Written by Justin Biggi. Having explored two different interpretations of Odysseus in Part One, our focus now shifts to the 2000 film, Oh Brother, Where Art Thou?, a ‘loosely based on’ re-telling of Homer’s Odyssey, in an attempt to answer the question: are the Homeric epics really that timeless?
Written by Simone Witney. Encounters with nymphs have been documented through inscriptions in the ancient Greek world. However, their existence not only informs us of a form of ancient sacred cult, but also the role of the divine feminine in religious practice.
Written by Jack Bennett. The impact of Hollywood and the film industry today is well known, and felt by all of us, but how did it begin? And what involvement has Hollywood had in American politics?
Written by Jess Womack. The most recent series of The Crown has sparked uproar for its historical inaccuracies. But should we really be so concerned?
Hollywood’s Hephaestus: Review of Ray Harryhausen: Titan of Cinema exhibition at Scottish National Gallery of Modern Art (Modern Two), from Sat 24 Oct 2020 – Sun 5 Sep 2021.
Written by Richard Kendall. Many of us are familiar with the work of Ray Harryhausen, but less familiar with the man behind the work. The exhibition at the National Gallery seeks to redress this by taking you through his life and his craft.
‘Awful and Lovely’: Bettany Hughes discusses her recent publication – ‘Venus and Aphrodite: History of a Goddess’ – with Daisy Dunn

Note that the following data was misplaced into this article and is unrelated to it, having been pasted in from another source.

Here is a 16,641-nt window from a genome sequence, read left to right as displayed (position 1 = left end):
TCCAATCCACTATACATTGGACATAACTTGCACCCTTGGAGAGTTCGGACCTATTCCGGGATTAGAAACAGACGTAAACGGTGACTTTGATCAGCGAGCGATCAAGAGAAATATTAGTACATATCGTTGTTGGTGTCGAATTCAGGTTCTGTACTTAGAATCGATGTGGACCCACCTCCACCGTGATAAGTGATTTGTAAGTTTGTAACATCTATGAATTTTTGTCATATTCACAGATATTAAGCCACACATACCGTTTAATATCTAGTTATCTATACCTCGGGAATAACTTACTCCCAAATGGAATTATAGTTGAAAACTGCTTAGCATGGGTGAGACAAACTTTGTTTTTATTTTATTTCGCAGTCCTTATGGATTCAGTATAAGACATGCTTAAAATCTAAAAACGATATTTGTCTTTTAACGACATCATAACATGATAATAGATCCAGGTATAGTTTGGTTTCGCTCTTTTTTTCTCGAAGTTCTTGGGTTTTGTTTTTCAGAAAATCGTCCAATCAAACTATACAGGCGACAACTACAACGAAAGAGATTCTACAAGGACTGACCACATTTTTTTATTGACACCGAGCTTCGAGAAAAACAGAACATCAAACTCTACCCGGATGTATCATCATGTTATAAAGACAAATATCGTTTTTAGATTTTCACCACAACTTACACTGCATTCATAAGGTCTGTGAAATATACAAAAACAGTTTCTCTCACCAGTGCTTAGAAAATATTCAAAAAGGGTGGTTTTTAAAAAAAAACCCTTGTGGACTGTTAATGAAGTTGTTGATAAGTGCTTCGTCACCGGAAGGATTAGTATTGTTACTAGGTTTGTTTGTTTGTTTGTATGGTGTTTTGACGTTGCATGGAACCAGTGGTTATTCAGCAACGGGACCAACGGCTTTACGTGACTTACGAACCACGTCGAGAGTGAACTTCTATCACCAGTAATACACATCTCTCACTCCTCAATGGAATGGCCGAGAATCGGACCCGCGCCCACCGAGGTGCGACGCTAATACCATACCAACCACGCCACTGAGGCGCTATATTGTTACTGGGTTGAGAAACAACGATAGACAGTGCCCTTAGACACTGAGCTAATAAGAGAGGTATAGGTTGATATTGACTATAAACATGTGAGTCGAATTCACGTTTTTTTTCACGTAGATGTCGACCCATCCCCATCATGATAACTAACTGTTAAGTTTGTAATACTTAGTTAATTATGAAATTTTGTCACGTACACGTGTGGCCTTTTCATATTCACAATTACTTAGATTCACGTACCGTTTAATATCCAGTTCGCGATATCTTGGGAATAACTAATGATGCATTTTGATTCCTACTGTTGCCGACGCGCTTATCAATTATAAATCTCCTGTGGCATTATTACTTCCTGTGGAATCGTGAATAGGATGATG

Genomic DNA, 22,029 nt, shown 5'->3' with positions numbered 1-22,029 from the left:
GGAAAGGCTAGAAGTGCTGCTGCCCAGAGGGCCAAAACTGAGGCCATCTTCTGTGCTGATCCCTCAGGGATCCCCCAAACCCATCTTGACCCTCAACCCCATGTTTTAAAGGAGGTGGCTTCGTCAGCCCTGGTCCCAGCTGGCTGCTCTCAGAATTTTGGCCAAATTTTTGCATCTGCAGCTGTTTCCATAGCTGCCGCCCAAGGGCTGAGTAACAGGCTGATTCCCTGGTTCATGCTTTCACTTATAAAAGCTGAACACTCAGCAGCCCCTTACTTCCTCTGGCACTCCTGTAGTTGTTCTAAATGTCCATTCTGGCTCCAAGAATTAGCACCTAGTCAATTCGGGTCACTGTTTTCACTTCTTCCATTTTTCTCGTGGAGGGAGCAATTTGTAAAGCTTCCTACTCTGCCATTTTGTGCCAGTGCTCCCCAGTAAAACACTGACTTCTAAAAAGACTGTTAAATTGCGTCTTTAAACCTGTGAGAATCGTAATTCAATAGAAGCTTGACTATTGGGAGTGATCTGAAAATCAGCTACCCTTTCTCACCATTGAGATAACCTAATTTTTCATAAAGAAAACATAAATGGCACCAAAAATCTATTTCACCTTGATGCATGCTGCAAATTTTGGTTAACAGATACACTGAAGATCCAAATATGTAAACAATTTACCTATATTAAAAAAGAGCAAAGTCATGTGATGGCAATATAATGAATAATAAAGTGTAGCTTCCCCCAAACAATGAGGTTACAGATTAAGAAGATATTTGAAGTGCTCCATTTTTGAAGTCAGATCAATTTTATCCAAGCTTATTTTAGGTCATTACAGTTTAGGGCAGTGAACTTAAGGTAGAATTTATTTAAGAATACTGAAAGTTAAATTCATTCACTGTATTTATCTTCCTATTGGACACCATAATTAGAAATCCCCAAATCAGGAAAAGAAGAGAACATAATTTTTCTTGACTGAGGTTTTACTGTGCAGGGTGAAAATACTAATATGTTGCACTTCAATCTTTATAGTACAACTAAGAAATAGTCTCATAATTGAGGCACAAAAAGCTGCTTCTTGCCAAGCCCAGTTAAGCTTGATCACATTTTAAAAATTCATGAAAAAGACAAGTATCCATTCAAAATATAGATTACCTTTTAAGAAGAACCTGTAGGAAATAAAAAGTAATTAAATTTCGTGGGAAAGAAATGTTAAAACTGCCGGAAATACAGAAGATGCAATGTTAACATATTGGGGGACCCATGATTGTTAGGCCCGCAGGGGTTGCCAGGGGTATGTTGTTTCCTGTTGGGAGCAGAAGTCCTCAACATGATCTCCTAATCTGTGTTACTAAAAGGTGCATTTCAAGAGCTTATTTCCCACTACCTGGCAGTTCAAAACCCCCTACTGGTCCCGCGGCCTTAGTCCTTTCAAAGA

Written by Hazel Atkinson. Bettany Highes’ latest book discusses the history of Aphrodite and Venus. In a recent talk, what did she have to say about representations of the goddess?
Written by Jenn Gosselin. “The air stank and tasted of iron, both sword and blood. I remembered how the forest floor ran red with the life-giving liquid, painting the landscape as macabre rather than beautiful.”
Written by Kvitka Perehinets. Following the destruction of the Ukranian Didactic gospels in 1627 at the command of Tsar Mikhail, a centuries long campaign against the Ukranian language was waged, resulting not long in loss of culture, but in catastrophic loss of life.
Written by Amy Hendrie. In the contemporary imagination, the Mongols are famed for their brutality and violence. But is there more to this history than meets the eye?
Written by Sophie Comninos. Lynne Ramsay’s 1999 film, Ratcatcher, offers a humanised view of life in the tenement flats of 1970s Glasgow.
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Retrospect Journal is the official History, Classics and Archaeology journal of the University of Edinburgh. We publish weekly features, academic articles, reviews and historical fiction, as well as a print journal twice a year. Make sure you follow us on social media for the latest news and events.
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